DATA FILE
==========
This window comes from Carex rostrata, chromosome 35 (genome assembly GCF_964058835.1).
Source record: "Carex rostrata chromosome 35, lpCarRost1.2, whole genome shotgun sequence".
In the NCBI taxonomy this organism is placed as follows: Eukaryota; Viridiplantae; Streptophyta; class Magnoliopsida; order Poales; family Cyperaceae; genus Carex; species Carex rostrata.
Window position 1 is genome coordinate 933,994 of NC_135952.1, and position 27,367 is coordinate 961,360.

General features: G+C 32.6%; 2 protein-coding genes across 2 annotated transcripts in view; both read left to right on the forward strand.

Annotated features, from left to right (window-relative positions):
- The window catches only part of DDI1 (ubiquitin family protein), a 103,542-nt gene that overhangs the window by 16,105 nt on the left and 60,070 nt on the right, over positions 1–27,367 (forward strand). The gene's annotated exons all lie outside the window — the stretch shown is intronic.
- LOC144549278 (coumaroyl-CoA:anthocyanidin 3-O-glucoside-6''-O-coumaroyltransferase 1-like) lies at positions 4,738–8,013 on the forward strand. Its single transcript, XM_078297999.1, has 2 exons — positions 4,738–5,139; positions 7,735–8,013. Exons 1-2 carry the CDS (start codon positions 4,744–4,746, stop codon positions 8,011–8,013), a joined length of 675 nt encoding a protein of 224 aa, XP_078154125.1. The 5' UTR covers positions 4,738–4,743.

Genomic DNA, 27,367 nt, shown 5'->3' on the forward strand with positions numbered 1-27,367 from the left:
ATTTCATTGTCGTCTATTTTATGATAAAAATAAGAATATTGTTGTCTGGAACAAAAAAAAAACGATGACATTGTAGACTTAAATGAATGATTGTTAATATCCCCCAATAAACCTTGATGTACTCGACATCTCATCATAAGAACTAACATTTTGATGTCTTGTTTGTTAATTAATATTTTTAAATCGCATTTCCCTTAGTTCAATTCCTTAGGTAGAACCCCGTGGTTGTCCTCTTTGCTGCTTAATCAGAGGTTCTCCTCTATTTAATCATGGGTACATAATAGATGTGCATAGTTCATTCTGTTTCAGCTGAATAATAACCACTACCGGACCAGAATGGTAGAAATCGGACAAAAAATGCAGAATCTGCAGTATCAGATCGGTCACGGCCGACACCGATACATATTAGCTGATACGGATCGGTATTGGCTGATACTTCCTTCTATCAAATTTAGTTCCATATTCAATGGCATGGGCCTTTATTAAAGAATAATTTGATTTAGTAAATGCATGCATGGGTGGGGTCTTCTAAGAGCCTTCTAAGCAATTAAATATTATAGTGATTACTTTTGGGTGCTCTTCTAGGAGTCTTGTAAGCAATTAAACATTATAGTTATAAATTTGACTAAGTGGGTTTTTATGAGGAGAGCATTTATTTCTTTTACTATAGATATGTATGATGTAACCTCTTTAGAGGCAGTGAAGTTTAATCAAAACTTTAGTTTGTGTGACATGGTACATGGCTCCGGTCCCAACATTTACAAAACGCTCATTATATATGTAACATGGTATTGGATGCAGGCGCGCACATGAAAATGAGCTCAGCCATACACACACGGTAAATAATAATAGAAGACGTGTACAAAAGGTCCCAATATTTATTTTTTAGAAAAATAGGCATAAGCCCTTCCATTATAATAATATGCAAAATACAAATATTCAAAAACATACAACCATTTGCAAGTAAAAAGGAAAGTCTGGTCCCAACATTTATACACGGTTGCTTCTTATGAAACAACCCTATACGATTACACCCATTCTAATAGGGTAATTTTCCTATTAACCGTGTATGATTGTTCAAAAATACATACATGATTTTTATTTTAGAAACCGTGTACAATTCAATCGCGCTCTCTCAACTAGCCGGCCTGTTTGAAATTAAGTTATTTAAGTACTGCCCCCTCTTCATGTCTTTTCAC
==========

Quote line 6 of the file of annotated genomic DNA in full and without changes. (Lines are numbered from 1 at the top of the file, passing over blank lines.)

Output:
Annotated features, from left to right (window-relative positions):